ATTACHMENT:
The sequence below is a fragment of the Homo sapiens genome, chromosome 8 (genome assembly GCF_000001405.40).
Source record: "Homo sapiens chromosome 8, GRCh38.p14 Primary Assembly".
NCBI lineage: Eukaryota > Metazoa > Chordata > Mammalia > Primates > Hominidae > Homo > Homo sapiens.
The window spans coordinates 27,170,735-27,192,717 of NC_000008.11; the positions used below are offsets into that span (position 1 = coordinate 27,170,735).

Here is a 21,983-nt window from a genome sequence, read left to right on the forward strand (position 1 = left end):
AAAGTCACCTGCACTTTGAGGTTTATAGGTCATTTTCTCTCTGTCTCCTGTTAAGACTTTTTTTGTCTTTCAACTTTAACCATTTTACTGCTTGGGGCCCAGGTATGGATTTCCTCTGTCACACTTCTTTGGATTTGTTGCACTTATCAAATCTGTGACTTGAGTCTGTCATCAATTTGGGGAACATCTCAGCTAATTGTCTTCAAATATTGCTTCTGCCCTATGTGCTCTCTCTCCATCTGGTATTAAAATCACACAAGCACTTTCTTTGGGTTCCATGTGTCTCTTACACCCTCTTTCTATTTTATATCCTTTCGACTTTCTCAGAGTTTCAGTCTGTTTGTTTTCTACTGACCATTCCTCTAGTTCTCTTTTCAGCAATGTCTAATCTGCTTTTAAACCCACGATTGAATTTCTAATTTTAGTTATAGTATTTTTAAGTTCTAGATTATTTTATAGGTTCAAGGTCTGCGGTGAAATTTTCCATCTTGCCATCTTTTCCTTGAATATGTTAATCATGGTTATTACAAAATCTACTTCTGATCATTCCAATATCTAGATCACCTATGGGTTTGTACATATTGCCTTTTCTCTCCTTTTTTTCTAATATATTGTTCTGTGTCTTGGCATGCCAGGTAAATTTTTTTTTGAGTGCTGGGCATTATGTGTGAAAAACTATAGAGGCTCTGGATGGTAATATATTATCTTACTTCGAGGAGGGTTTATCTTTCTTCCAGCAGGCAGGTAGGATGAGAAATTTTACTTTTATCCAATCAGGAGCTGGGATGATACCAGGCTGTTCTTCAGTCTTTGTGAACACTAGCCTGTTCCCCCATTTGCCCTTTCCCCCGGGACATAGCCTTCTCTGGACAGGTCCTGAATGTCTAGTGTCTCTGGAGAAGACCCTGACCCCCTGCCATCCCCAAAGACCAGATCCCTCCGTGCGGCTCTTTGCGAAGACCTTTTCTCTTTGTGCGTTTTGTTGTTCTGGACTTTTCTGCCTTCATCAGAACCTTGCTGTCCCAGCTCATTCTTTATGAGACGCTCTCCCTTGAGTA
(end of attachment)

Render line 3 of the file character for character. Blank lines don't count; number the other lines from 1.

NCBI lineage: Eukaryota > Metazoa > Chordata > Mammalia > Primates > Hominidae > Homo > Homo sapiens.